Liverpool John Lennon Airport Servisair staff to strike
Ground staff at Liverpool John Lennon Airport are to stage a series of two-hour strikes.
Members of one of the UK's largest unions, the GMB, who work at Servisair, voted to begin their walk-outs at 05:00 GMT on Wednesday.
The GMB said the action was in protest at plans for 47 compulsory redundancies at the firm, which provides ground support to a number of major airlines.
A second day of strikes will be staged on Friday, the union said.
'Available for talks'
A single two-hour strike is also planned for Sunday at 16:00 GMT followed by a two more strikes on 28 November.
The union said it planned to repeat the pattern indefinitely and it also announced a continuous ban on overtime.
Affected airlines will include Ryanair, KLM, FlyBe and Hungarian airline WizzAir.
GMB spokesman Eddie Parker said: "GMB members voted by 85% in favour of action up to and including strike action and by 95% in favour of action short of a strike.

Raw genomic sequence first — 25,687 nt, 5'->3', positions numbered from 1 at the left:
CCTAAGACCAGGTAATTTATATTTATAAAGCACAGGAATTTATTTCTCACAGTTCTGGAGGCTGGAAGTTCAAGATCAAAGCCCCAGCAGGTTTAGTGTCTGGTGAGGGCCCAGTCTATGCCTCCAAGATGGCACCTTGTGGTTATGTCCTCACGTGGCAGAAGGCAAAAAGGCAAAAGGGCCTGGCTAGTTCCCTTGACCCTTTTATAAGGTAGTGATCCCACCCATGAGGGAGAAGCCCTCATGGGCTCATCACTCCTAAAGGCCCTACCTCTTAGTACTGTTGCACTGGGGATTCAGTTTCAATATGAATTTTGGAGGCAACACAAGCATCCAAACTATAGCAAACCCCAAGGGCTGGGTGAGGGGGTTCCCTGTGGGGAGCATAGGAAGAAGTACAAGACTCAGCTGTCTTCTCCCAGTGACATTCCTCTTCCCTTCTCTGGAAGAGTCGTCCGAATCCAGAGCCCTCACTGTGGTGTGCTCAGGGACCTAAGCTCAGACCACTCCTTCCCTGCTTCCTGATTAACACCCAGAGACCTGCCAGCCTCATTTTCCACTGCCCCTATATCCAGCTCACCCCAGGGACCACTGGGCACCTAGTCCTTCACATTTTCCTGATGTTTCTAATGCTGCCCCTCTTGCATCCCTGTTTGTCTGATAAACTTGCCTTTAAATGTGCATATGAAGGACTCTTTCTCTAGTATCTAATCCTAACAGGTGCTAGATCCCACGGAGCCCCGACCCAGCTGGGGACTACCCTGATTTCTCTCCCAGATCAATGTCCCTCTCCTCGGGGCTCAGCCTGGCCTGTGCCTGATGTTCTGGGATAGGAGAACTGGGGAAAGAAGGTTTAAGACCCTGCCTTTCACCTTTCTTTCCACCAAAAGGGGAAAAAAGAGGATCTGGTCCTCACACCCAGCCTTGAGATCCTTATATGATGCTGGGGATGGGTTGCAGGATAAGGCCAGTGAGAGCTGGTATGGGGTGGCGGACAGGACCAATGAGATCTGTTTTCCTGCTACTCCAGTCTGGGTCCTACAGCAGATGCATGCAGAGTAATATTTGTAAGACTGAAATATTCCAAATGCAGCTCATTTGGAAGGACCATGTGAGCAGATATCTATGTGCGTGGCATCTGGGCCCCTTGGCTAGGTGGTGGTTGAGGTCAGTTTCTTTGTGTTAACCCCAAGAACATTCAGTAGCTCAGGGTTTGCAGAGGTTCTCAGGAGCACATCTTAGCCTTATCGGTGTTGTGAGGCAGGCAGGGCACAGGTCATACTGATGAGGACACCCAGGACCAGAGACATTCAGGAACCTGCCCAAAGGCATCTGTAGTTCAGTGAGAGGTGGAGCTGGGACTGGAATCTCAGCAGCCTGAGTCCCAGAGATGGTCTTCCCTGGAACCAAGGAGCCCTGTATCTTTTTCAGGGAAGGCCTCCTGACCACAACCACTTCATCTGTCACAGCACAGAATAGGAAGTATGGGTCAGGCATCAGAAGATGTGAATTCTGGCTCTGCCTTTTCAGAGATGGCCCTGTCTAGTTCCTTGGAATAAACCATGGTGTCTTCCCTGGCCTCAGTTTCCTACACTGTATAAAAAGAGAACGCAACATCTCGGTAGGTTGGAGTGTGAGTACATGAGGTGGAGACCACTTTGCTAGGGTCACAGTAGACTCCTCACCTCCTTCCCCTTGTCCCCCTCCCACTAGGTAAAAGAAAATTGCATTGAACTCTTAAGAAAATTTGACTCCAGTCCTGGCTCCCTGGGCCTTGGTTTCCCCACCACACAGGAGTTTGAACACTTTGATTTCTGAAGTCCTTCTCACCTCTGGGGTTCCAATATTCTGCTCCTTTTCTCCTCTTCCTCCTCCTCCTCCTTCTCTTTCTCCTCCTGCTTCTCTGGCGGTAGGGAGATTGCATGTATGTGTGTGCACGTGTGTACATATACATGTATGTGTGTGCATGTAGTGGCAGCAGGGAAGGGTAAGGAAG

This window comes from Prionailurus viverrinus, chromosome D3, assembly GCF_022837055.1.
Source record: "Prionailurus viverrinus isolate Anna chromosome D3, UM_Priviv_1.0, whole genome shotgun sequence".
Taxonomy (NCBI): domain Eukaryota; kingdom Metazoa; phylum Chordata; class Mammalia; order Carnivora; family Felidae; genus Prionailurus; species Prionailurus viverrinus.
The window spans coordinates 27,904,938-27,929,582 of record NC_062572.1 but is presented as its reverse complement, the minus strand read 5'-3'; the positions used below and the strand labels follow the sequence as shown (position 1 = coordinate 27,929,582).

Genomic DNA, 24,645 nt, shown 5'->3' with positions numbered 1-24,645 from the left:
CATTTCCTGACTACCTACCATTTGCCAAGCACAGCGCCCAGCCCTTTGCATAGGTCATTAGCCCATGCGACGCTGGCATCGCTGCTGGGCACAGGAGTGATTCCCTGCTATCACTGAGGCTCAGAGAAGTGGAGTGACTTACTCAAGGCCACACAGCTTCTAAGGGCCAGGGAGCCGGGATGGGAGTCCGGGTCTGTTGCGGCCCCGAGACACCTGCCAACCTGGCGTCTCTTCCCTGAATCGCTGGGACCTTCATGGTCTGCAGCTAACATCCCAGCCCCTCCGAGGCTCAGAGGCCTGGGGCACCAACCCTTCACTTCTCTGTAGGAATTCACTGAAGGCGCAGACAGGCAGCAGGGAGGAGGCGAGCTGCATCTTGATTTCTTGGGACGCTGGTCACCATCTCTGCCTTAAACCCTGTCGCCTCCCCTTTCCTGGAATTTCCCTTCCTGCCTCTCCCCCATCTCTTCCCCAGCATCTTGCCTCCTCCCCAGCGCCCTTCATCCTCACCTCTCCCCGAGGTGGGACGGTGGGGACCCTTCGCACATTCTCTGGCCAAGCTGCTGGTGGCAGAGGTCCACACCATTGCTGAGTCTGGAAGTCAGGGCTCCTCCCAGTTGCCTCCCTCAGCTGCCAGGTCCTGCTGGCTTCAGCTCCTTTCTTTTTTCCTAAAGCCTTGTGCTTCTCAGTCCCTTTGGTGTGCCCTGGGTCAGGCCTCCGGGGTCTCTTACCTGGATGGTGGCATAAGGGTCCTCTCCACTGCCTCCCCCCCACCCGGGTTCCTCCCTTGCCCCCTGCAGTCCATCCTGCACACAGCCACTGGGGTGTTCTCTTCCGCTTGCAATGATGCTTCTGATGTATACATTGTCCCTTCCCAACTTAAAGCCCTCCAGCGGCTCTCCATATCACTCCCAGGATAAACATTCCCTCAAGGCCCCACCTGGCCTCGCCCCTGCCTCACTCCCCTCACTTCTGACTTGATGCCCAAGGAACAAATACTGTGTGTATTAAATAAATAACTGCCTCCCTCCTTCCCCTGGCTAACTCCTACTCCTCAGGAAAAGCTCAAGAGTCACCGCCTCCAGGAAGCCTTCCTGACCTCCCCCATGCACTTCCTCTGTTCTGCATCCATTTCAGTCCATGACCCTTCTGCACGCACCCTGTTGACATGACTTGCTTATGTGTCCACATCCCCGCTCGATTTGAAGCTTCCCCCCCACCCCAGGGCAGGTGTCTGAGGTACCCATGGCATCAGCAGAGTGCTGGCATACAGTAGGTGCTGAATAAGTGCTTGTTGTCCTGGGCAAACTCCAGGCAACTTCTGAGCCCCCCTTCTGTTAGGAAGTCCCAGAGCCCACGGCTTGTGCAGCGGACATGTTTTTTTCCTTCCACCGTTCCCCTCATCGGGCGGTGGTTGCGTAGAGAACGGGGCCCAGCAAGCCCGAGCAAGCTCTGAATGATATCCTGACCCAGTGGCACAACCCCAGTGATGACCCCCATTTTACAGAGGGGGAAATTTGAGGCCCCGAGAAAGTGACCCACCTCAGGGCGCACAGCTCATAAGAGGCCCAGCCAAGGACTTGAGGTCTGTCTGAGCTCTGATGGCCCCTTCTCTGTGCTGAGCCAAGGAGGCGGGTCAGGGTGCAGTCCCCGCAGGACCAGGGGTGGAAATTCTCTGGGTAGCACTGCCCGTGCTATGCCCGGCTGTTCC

"Servisair initially put 75 jobs at risk from redundancy. Given the level of unemployment on Merseyside and given that Servisair is making a profit, compulsory redundancies are not acceptable.
"GMB members consider the real reasons for the job losses are bigger profits, the removal of full time employment to be replaced by part-time working and the introduction of flexible working.
"We have told Servisair that members will undertake upskilling at no cost to the company to save jobs if they remove the compulsory proposal.
"Servisair has rejected this proposal and issued redundancy notices to GMB members. GMB remains available for talks to avoid this dispute and avoid disrupting the travelling public."
'Business as usual'
Liverpool John Lennon Airport spokesman Robin Tudor insisted the strikes would not affect passengers and that he had received an assurance from Servisair that staff would be brought in from elsewhere to cover for striking staff.
Mr Tudor said: "It will be business as usual.
"We've been told by Servisair that they are putting contingency plans in place and will bring in additional staff.
"Half of our passengers travel with Easyjet, who are not served by Servisair, so those passengers would never have been affected anyway."